Does Mexican Food Have MSG?

Monosodium glutamate (MSG) is a common flavor enhancer found in many foods. If you love Mexican cuisine, you may be wondering – does Mexican food contain MSG? Let’s explore this topic and learn how to enjoy the flavors of Mexico while making informed choices.

What is MSG?

MSG is the sodium salt of glutamic acid, an amino acid that occurs naturally in foods like tomatoes, cheese, and mushrooms. As a food additive, MSG enhances umami flavor and makes food taste more savory without adding extra salt.

Is MSG Bad For You?

The science is mixed when it comes to MSG safety. While some people do appear sensitive to MSG and report reactions like headaches, most experts consider small doses completely safe. According to the FDA, MSG is “generally recognized as safe.”

Where is MSG Commonly Found?

MSG can be found in:

  • Canned soups
  • Frozen dinners
  • Fast food
  • Chips and snacks
  • Seasoning mixes

It’s often used in processed foods to boost flavor. MSG allows companies to cut back on salt while making food taste more appetizing.

Does Traditional Mexican Cuisine Contain MSG?

Authentic Mexican cooking relies on herbs, spices, and chili peppers – not MSG – for flavor. In traditional Mexican restaurants, MSG is rarely used.

However, there are a few exceptions:

  • Ranch dressing is a popular condiment served with Mexican food. Store-bought ranch dressing sometimes contains MSG.
  • Salsas and hot sauces may have MSG, especially bottled, commercially-made varieties.
  • Mexican seasoning mixes could contain MSG as an ingredient. Always check the label!

When is MSG More Common in Mexican Dishes?

Fast food chains and Tex-Mex restaurants in America often use more MSG in their Mexican-inspired dishes. For example:

  • Taco Bell has added MSG to their ground beef and other menu items.
  • Doritos flavored tacos from Taco Bell or other chains likely contain MSG.
  • Americanized Tex-Mex dishes use extra flavor boosters and shortcuts.

So traditional Mexican food is less likely to have added MSG, while Americanized Tex-Mex may contain more.

How to Enjoy Mexican Cuisine While Avoiding MSG

Here are some tips if you want to limit MSG intake from Mexican food:

Check Labels on Packaged Foods

Read the ingredient list and nutrition facts. Watch for MSG, monosodium glutamate, or ingredient names like hydrolyzed vegetable protein and autolyzed yeast extract.

Ask About Ingredients When Dining Out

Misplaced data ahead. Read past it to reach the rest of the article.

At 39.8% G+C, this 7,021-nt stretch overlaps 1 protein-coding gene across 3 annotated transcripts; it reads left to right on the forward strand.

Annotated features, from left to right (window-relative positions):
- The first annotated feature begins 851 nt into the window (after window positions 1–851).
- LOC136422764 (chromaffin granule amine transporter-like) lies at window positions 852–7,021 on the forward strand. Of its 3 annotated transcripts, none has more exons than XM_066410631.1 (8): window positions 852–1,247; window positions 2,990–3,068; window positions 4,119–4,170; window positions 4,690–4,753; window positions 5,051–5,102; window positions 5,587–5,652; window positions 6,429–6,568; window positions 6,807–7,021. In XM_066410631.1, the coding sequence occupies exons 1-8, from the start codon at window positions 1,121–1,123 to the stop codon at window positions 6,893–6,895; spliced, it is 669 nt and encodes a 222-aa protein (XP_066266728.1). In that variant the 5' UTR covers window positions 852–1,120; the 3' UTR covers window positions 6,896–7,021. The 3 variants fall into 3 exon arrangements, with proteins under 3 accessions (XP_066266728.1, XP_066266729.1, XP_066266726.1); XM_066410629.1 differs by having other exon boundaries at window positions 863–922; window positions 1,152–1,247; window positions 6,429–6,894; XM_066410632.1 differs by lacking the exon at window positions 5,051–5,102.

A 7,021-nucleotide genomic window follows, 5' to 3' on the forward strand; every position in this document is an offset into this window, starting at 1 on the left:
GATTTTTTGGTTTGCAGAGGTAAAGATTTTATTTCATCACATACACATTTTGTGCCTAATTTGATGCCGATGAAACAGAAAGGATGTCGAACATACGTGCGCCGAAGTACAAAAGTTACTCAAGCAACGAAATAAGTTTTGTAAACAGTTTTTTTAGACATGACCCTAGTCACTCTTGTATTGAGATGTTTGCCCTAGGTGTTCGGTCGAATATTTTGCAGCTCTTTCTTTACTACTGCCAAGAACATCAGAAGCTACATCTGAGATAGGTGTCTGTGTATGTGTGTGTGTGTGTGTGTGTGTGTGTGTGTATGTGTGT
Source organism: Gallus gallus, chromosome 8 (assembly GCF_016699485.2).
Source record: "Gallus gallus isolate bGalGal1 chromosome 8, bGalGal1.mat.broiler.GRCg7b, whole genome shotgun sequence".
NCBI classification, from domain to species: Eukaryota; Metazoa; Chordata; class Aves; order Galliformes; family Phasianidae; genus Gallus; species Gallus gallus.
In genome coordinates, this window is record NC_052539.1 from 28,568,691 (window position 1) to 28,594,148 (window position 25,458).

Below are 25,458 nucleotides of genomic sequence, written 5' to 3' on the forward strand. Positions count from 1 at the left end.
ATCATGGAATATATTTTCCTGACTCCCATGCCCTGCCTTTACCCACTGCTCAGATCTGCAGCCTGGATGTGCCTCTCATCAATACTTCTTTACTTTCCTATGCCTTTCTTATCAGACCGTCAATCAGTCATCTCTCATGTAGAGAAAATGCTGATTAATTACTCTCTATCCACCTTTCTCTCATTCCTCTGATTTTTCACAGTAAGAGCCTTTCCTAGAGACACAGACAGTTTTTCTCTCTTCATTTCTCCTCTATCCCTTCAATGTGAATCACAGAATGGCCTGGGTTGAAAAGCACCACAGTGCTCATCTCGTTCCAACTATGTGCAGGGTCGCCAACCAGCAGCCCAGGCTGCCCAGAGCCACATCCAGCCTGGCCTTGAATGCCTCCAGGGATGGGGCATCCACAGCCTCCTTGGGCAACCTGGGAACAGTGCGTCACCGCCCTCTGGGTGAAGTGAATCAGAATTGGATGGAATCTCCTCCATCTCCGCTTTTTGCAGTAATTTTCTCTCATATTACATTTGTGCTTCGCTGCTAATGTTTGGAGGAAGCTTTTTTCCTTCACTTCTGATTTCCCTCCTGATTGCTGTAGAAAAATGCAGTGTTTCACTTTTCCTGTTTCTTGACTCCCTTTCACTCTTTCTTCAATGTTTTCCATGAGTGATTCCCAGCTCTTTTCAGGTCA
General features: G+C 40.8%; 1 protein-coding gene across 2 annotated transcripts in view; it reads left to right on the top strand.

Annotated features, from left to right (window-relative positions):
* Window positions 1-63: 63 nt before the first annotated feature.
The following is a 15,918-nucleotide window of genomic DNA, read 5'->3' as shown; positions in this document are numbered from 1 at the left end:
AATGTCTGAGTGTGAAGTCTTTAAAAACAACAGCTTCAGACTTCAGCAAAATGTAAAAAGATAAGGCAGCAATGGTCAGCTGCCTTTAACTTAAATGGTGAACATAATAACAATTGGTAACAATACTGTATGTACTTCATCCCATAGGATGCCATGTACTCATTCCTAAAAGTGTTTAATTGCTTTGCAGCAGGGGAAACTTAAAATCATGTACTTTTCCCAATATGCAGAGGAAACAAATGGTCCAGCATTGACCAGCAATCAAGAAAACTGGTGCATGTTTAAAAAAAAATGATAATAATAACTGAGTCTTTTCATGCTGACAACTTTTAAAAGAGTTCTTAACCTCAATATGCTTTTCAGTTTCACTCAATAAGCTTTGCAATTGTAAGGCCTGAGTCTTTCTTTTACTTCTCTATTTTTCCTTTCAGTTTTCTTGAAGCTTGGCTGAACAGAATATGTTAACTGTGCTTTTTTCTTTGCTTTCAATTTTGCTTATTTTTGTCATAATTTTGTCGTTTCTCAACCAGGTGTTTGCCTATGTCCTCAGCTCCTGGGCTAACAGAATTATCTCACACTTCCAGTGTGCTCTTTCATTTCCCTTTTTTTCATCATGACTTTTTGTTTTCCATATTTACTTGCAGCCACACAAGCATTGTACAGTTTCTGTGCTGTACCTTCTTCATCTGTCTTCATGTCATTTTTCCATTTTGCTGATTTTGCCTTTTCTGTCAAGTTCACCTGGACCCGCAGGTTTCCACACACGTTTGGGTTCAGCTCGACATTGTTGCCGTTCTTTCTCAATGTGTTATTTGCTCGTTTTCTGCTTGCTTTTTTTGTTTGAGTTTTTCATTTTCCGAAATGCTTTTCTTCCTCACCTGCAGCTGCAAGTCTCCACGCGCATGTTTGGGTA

Don’t be afraid to ask if menu items contain MSG. Many restaurants will happily accommodate dietary needs.

Stick to Whole Foods

Focus on dishes made with fresh produce, herbs, spices, and unprocessed ingredients. Avoid packaged foods with long ingredient lists.

Make it at Home

Cooking Mexican recipes yourself allows full control over ingredients. Rely on natural flavor from spices, not MSG powders.

Look for Signs of Authenticity

Traditional sit-down restaurants are less likely to use MSG than fast food chains. Seek places using high-quality ingredients.

Try Different Cuisines

Branch out beyond Mexican food occasionally if you are concerned about MSG exposure from certain dishes. Variety is key.

Delicious Mexican Meals Without MSG

These flavorful recipes avoid added MSG, allowing the natural flavors to shine:

Shrimp Ceviche: Marinated shrimp, lime juice, onion, tomato, cilantro

Chicken Fajitas: Grilled chicken, peppers, onions, corn tortillas

Chili Colorado: Beef simmered in ancho chili sauce

Pico de Gallo: Fresh chopped tomatoes, onion, cilantro, lime juice

Chicken Mole: Chicken in a sauce of chilies, spices, fruit, nuts, chocolate

Fish Tacos: Grilled fish, corn tortillas, shredded cabbage, avocado

The Bottom Line

MSG is unlikely to be present in authentic Mexican cuisine. But fast food Tex-Mex may contain more. By reading labels, asking questions, and cooking fresh Mexican recipes at home, you can avoid MSG while still enjoying incredible flavors.

Focus on making informed choices, varying your diet, choosing restaurants wisely, and relying on natural ingredients. This allows you to reap the benefits of Mexican food minus the additives. ¬°Buen provecho!

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Bill Kalkumnerd
Bill Kalkumnerd

I am Bill, I am the Owner of HappySpicyHour, a website devoted to spicy food lovers like me. Ramen and Som-tum (Papaya Salad) are two of my favorite spicy dishes. Spicy food is more than a passion for me - it's my life! For more information about this site Click

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